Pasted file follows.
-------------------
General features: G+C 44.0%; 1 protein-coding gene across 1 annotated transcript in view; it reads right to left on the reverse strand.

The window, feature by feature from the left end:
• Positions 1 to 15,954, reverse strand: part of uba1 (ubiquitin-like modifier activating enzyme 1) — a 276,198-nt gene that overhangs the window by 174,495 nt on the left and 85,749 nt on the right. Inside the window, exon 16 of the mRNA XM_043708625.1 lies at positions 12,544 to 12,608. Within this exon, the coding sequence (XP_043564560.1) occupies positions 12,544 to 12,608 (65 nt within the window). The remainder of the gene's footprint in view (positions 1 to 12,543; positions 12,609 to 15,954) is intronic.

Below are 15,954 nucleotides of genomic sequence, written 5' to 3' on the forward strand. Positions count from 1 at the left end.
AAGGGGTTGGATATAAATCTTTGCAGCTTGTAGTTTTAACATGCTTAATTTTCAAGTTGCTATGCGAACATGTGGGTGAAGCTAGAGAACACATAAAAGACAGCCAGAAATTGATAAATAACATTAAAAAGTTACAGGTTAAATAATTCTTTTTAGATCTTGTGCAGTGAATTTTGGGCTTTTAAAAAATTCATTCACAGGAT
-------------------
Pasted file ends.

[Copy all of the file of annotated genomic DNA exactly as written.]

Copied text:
General features: G+C 44.0%; 1 protein-coding gene across 1 annotated transcript in view; it reads right to left on the reverse strand.

The window, feature by feature from the left end:
• Positions 1 to 15,954, reverse strand: part of uba1 (ubiquitin-like modifier activating enzyme 1) — a 276,198-nt gene that overhangs the window by 174,495 nt on the left and 85,749 nt on the right. Inside the window, exon 16 of the mRNA XM_043708625.1 lies at positions 12,544 to 12,608. Within this exon, the coding sequence (XP_043564560.1) occupies positions 12,544 to 12,608 (65 nt within the window). The remainder of the gene's footprint in view (positions 1 to 12,543; positions 12,609 to 15,954) is intronic.

Below are 15,954 nucleotides of genomic sequence, written 5' to 3' on the forward strand. Positions count from 1 at the left end.
AAGGGGTTGGATATAAATCTTTGCAGCTTGTAGTTTTAACATGCTTAATTTTCAAGTTGCTATGCGAACATGTGGGTGAAGCTAGAGAACACATAAAAGACAGCCAGAAATTGATAAATAACATTAAAAAGTTACAGGTTAAATAATTCTTTTTAGATCTTGTGCAGTGAATTTTGGGCTTTTAAAAAATTCATTCACAGGAT